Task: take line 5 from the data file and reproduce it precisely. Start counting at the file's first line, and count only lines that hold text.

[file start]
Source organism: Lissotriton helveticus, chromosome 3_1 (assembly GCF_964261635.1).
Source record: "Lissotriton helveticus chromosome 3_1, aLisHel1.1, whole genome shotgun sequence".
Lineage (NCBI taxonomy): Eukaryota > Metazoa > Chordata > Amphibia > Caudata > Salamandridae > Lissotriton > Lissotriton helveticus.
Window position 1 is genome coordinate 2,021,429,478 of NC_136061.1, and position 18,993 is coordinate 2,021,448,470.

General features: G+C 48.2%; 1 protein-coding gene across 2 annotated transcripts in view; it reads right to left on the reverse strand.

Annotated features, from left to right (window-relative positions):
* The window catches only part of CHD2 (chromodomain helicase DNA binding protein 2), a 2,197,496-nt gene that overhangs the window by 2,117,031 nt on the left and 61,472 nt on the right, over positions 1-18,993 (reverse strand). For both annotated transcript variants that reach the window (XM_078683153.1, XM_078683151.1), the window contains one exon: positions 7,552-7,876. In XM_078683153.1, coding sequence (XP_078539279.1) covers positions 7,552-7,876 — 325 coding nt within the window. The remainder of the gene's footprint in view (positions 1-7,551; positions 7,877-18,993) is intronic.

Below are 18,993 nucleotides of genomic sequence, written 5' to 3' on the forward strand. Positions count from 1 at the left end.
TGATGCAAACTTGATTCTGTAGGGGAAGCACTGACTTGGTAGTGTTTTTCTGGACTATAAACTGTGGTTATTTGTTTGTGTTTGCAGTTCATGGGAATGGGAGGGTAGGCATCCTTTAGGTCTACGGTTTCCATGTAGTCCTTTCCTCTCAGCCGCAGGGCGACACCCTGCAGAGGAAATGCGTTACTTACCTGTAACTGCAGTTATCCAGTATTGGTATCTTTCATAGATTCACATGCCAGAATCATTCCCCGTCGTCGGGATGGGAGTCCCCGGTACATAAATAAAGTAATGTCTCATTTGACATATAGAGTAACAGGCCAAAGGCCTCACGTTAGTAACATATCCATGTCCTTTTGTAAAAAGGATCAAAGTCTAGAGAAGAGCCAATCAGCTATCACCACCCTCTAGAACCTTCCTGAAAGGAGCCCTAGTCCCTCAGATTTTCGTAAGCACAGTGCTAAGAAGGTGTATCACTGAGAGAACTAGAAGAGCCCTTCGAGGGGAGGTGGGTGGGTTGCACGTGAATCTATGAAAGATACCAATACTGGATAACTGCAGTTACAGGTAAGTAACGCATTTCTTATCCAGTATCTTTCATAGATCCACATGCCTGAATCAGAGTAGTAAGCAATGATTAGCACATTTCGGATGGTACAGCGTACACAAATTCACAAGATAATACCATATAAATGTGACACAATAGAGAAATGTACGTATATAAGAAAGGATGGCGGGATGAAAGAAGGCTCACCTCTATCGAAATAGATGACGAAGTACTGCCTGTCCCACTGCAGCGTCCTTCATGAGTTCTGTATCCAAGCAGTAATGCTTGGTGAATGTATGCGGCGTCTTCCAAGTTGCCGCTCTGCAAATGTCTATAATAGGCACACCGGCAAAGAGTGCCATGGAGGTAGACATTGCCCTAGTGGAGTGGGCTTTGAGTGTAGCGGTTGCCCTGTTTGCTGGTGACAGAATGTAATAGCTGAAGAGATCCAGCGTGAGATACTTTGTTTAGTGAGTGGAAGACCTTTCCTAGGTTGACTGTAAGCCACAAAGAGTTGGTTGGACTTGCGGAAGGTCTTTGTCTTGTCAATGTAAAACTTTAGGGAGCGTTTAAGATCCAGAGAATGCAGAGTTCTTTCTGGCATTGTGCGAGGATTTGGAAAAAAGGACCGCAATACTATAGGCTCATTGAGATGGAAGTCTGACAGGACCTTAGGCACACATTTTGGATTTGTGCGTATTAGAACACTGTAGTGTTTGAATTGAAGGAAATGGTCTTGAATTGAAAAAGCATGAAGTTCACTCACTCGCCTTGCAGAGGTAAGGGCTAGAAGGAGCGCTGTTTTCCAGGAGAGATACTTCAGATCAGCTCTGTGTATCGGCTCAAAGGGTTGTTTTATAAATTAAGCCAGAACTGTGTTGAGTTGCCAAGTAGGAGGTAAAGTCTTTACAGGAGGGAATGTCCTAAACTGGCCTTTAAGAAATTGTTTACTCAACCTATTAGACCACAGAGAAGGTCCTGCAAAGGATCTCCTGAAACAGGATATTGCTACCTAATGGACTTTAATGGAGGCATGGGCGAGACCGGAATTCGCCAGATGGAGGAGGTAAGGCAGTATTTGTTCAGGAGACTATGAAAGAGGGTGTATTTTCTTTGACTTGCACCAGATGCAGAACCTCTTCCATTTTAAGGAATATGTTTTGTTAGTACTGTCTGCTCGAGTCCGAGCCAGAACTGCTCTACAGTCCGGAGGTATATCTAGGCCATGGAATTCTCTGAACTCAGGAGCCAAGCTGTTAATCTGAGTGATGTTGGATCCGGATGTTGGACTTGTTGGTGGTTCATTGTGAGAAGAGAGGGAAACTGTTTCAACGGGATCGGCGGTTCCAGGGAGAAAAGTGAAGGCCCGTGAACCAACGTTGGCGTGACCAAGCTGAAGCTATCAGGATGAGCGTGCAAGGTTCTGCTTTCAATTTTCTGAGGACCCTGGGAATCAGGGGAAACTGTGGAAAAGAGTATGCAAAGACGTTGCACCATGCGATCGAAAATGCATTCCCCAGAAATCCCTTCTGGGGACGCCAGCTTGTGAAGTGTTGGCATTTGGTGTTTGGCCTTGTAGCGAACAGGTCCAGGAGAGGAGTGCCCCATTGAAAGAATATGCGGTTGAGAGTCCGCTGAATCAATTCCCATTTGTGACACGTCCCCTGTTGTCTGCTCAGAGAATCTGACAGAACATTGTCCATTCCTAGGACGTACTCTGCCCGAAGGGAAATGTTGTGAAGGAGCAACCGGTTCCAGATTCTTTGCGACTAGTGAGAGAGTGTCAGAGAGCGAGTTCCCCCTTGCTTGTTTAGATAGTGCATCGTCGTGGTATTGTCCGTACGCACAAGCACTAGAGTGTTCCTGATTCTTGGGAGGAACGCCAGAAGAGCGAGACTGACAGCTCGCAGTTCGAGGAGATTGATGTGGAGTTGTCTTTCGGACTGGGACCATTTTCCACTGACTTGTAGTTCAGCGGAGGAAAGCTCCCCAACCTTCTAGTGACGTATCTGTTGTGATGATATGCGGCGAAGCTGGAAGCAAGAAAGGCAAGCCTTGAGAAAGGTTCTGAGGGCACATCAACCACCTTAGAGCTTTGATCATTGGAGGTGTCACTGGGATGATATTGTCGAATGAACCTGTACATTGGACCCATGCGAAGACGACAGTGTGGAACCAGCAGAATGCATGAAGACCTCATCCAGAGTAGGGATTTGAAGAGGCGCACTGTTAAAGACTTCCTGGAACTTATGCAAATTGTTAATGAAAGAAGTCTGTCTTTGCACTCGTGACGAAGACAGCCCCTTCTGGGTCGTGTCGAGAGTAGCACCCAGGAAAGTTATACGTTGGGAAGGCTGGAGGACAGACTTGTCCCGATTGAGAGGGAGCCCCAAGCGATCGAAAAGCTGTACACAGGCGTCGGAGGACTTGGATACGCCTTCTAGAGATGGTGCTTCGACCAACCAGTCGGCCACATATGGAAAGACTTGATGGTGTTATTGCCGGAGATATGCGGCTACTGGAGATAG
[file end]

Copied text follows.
General features: G+C 48.2%; 1 protein-coding gene across 2 annotated transcripts in view; it reads right to left on the reverse strand.